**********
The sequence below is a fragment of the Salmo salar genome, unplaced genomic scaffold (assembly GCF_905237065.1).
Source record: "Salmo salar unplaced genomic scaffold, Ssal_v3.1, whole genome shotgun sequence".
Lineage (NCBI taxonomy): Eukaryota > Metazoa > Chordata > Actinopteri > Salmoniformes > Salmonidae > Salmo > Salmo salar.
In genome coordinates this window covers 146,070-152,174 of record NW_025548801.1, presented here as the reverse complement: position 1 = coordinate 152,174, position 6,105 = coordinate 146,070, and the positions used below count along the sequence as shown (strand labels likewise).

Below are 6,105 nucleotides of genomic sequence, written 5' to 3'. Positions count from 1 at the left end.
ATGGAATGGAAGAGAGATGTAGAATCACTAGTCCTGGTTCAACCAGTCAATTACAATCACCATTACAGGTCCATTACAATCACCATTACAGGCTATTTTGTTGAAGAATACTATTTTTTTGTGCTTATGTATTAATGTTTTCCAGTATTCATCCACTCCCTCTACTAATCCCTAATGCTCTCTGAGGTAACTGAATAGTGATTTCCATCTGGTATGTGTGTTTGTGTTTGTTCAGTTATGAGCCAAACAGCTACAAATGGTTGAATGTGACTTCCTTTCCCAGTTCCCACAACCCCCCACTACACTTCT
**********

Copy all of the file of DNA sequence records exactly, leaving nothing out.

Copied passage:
The sequence below is a fragment of the Salmo salar genome, unplaced genomic scaffold (assembly GCF_905237065.1).
Source record: "Salmo salar unplaced genomic scaffold, Ssal_v3.1, whole genome shotgun sequence".
Lineage (NCBI taxonomy): Eukaryota > Metazoa > Chordata > Actinopteri > Salmoniformes > Salmonidae > Salmo > Salmo salar.
In genome coordinates this window covers 146,070-152,174 of record NW_025548801.1, presented here as the reverse complement: position 1 = coordinate 152,174, position 6,105 = coordinate 146,070, and the positions used below count along the sequence as shown (strand labels likewise).

Below are 6,105 nucleotides of genomic sequence, written 5' to 3'. Positions count from 1 at the left end.
ATGGAATGGAAGAGAGATGTAGAATCACTAGTCCTGGTTCAACCAGTCAATTACAATCACCATTACAGGTCCATTACAATCACCATTACAGGCTATTTTGTTGAAGAATACTATTTTTTTGTGCTTATGTATTAATGTTTTCCAGTATTCATCCACTCCCTCTACTAATCCCTAATGCTCTCTGAGGTAACTGAATAGTGATTTCCATCTGGTATGTGTGTTTGTGTTTGTTCAGTTATGAGCCAAACAGCTACAAATGGTTGAATGTGACTTCCTTTCCCAGTTCCCACAACCCCCCACTACACTTCT